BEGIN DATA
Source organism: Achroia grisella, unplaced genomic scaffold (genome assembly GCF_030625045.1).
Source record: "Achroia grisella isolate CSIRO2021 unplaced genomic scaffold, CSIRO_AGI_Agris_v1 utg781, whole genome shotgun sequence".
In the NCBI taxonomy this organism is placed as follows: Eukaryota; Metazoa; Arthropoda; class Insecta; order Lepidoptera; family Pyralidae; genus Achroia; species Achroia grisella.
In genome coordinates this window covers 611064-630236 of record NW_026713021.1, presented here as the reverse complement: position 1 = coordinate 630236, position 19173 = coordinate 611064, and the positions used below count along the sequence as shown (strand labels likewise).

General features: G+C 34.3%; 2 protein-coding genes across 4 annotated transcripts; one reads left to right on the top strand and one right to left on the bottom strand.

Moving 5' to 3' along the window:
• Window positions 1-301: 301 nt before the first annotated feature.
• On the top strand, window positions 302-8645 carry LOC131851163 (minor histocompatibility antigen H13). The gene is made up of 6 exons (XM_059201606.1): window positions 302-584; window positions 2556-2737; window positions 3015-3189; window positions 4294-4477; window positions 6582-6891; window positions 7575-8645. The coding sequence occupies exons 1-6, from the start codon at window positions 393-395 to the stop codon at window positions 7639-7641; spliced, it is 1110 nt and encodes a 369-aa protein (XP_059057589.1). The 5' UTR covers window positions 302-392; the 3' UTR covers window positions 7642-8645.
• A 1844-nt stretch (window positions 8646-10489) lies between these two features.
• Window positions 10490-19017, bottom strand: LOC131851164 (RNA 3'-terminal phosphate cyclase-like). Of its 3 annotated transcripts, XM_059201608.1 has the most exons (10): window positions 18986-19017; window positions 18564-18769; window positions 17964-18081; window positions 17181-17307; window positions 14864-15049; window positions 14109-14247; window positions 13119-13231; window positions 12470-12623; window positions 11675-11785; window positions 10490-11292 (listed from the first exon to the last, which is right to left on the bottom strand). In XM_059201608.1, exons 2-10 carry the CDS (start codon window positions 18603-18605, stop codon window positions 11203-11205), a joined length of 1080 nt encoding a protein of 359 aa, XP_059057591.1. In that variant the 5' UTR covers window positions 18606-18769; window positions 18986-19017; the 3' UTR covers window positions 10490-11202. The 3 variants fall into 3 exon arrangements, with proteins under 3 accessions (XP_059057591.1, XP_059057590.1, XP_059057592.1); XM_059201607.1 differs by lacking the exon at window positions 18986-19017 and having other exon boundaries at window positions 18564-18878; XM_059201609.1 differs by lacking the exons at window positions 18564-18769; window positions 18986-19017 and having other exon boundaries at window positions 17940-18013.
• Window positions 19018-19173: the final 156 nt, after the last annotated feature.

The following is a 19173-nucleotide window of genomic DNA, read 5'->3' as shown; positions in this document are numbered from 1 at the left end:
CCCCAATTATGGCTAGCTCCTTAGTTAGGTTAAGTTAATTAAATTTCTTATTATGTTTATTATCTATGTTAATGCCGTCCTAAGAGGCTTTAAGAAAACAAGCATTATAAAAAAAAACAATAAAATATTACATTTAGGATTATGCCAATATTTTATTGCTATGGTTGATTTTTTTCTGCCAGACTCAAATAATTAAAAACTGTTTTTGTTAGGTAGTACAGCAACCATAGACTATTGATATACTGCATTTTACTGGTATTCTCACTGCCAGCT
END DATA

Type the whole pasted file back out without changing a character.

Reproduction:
Source organism: Achroia grisella, unplaced genomic scaffold (genome assembly GCF_030625045.1).
Source record: "Achroia grisella isolate CSIRO2021 unplaced genomic scaffold, CSIRO_AGI_Agris_v1 utg781, whole genome shotgun sequence".
In the NCBI taxonomy this organism is placed as follows: Eukaryota; Metazoa; Arthropoda; class Insecta; order Lepidoptera; family Pyralidae; genus Achroia; species Achroia grisella.
In genome coordinates this window covers 611064-630236 of record NW_026713021.1, presented here as the reverse complement: position 1 = coordinate 630236, position 19173 = coordinate 611064, and the positions used below count along the sequence as shown (strand labels likewise).

General features: G+C 34.3%; 2 protein-coding genes across 4 annotated transcripts; one reads left to right on the top strand and one right to left on the bottom strand.

Moving 5' to 3' along the window:
• Window positions 1-301: 301 nt before the first annotated feature.
• On the top strand, window positions 302-8645 carry LOC131851163 (minor histocompatibility antigen H13). The gene is made up of 6 exons (XM_059201606.1): window positions 302-584; window positions 2556-2737; window positions 3015-3189; window positions 4294-4477; window positions 6582-6891; window positions 7575-8645. The coding sequence occupies exons 1-6, from the start codon at window positions 393-395 to the stop codon at window positions 7639-7641; spliced, it is 1110 nt and encodes a 369-aa protein (XP_059057589.1). The 5' UTR covers window positions 302-392; the 3' UTR covers window positions 7642-8645.
• A 1844-nt stretch (window positions 8646-10489) lies between these two features.
• Window positions 10490-19017, bottom strand: LOC131851164 (RNA 3'-terminal phosphate cyclase-like). Of its 3 annotated transcripts, XM_059201608.1 has the most exons (10): window positions 18986-19017; window positions 18564-18769; window positions 17964-18081; window positions 17181-17307; window positions 14864-15049; window positions 14109-14247; window positions 13119-13231; window positions 12470-12623; window positions 11675-11785; window positions 10490-11292 (listed from the first exon to the last, which is right to left on the bottom strand). In XM_059201608.1, exons 2-10 carry the CDS (start codon window positions 18603-18605, stop codon window positions 11203-11205), a joined length of 1080 nt encoding a protein of 359 aa, XP_059057591.1. In that variant the 5' UTR covers window positions 18606-18769; window positions 18986-19017; the 3' UTR covers window positions 10490-11202. The 3 variants fall into 3 exon arrangements, with proteins under 3 accessions (XP_059057591.1, XP_059057590.1, XP_059057592.1); XM_059201607.1 differs by lacking the exon at window positions 18986-19017 and having other exon boundaries at window positions 18564-18878; XM_059201609.1 differs by lacking the exons at window positions 18564-18769; window positions 18986-19017 and having other exon boundaries at window positions 17940-18013.
• Window positions 19018-19173: the final 156 nt, after the last annotated feature.

The following is a 19173-nucleotide window of genomic DNA, read 5'->3' as shown; positions in this document are numbered from 1 at the left end:
CCCCAATTATGGCTAGCTCCTTAGTTAGGTTAAGTTAATTAAATTTCTTATTATGTTTATTATCTATGTTAATGCCGTCCTAAGAGGCTTTAAGAAAACAAGCATTATAAAAAAAAACAATAAAATATTACATTTAGGATTATGCCAATATTTTATTGCTATGGTTGATTTTTTTCTGCCAGACTCAAATAATTAAAAACTGTTTTTGTTAGGTAGTACAGCAACCATAGACTATTGATATACTGCATTTTACTGGTATTCTCACTGCCAGCT